I'm delighted that Admiral and Mrs. Holian could be here this evening. Fran Holian was my Executive Officer when I commanded a DDG (guided missile destroyer). He excelled and went beyond my abilities as a naval officer. He is also a very good friend.

I also want to point out that one of my most important mentors is here tonight. He is my mentor, Bill Bodie's mentor, General Lance Lord's mentor, and he is Brigadier General Rich Hassan's mentor--Andrew Marshall, one of the finest men in the Department of Defense. Andy was the head of the Office of Net Assessment when Admiral Farragut was around and was appointed to the job by General George Washington just before he relinquished command of the Continental Army. He celebrated his 50th wedding anniversary last night. And ladies and gentlemen, tonight is his 82nd birthday. He is still working full time at our Pentagon. General Jumper and I have often relied on one of his many sayings to help you cope with tough times. He once said to me, "There simply are limits to the stupidity any one may can prevent." General Jumper and I call upon that time after time. He also has taught us about bananas and Scotch and a few other things for which we owe him our great thanks. Andy, thank you so much for being here tonight. Please give my best to your lovely wife Mary.

Former Chief Master Sergeants of the Air Force, Command Chiefs, distinguished guests, my beautiful wife Dianne and our lovely daughter Heather, friends and family, ladies and gentlemen, my fellow airmen, I am genuinely humbled to stand before you tonight to accept this honor. While most of you know that I am not usually one who finds it difficult to put my thoughts or perspective into words--particularly when in the company of the enlisted men and women of our Air Force, a special group of Americans with whom I feel a very special bond--I can assure you that tonight, your decision to honor me with this modern order of chivalry has left me quite at a loss to adequately express my profound sense of pride, humility, but also of delight.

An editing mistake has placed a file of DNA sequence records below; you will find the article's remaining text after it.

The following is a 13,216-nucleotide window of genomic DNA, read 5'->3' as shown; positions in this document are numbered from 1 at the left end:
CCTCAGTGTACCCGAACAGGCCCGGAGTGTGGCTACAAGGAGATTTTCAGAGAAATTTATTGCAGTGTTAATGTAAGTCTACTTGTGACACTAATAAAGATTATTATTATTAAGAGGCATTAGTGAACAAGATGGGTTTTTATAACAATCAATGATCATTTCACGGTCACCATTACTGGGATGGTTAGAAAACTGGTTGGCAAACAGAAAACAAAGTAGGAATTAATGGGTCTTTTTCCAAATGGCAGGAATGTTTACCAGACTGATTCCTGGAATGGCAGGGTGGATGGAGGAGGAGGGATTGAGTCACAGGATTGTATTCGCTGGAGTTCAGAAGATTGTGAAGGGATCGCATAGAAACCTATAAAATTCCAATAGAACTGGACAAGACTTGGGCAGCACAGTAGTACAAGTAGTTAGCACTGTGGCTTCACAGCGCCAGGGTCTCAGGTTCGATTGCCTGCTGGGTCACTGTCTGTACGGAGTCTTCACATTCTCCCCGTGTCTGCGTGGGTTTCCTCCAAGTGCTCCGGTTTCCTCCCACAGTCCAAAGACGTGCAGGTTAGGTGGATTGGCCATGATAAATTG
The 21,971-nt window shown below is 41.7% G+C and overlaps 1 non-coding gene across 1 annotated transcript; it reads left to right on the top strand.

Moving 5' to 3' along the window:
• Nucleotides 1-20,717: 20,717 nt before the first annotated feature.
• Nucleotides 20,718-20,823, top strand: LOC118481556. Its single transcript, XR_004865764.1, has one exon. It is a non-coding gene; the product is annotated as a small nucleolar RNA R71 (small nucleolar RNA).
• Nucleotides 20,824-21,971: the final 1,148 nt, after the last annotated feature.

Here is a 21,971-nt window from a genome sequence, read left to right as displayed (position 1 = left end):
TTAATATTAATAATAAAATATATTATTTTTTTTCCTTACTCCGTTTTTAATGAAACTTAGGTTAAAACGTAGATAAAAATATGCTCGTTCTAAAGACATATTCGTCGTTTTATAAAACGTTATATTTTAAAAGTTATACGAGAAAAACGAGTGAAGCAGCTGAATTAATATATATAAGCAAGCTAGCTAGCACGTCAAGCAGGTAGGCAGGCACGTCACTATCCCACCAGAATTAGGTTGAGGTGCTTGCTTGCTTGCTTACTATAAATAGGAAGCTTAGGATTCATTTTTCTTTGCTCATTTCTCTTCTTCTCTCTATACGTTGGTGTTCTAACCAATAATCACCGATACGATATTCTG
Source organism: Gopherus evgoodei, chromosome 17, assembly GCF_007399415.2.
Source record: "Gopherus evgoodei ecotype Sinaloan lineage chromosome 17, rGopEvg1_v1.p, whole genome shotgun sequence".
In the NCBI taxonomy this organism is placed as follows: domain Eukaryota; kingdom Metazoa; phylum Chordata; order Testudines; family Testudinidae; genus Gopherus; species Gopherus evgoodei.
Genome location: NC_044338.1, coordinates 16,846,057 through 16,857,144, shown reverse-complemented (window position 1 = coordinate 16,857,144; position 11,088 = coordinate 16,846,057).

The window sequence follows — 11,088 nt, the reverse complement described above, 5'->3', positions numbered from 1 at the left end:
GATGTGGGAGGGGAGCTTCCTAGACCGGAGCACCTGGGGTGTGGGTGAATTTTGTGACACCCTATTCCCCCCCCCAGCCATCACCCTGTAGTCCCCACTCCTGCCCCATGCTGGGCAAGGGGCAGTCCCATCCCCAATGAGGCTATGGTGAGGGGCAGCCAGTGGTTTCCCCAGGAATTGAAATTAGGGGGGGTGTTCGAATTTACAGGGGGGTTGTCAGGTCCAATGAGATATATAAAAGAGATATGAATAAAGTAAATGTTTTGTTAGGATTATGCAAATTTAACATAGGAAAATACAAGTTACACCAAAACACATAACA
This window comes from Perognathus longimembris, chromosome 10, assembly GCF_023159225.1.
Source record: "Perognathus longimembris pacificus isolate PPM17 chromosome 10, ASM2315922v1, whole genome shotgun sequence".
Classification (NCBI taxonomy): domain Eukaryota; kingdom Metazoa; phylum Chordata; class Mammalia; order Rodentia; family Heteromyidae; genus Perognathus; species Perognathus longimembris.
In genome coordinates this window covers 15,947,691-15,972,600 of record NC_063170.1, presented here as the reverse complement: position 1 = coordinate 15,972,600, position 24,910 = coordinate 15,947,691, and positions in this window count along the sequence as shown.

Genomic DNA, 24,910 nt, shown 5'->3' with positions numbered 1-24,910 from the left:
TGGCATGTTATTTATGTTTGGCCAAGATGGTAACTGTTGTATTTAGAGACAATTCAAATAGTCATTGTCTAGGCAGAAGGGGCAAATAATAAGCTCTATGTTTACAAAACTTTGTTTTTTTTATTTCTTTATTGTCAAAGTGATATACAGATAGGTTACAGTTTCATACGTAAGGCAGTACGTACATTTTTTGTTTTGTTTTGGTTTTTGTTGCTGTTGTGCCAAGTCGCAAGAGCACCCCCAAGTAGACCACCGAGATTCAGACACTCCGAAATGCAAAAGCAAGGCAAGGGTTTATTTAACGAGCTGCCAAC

Let me simply say to the assembled airmen here tonight that I could not be prouder of you, because in my minds' eye, there is no doubt that my induction into the Air Force Order of the Sword is an honor that reflects more appropriately on your efforts, not on mine. It is your integrity that has built our reputation among the fighting forces of the world. It is your service that protects our nation. And it is your commitment to excellence that enables us to retain our place as the world's finest air and space force. I congratulate you, each and every one of you.

The success of our Air Force in accomplishing our mission and the rightful position of respect that we hold in the hearts and minds of the American people is because of you--and the more than 700,000 active, guard, reserve and civilian airmen you represent. They trust your competence in conflict. They trust your competence in conflict. Can there be a higher level of trust? I can't think of one. They are keenly aware of your contributions to our victories in the first Gulf War, in the Balkans, and in our war on terrorism. And they deeply appreciate all that you do to secure the skies over this wonderful country.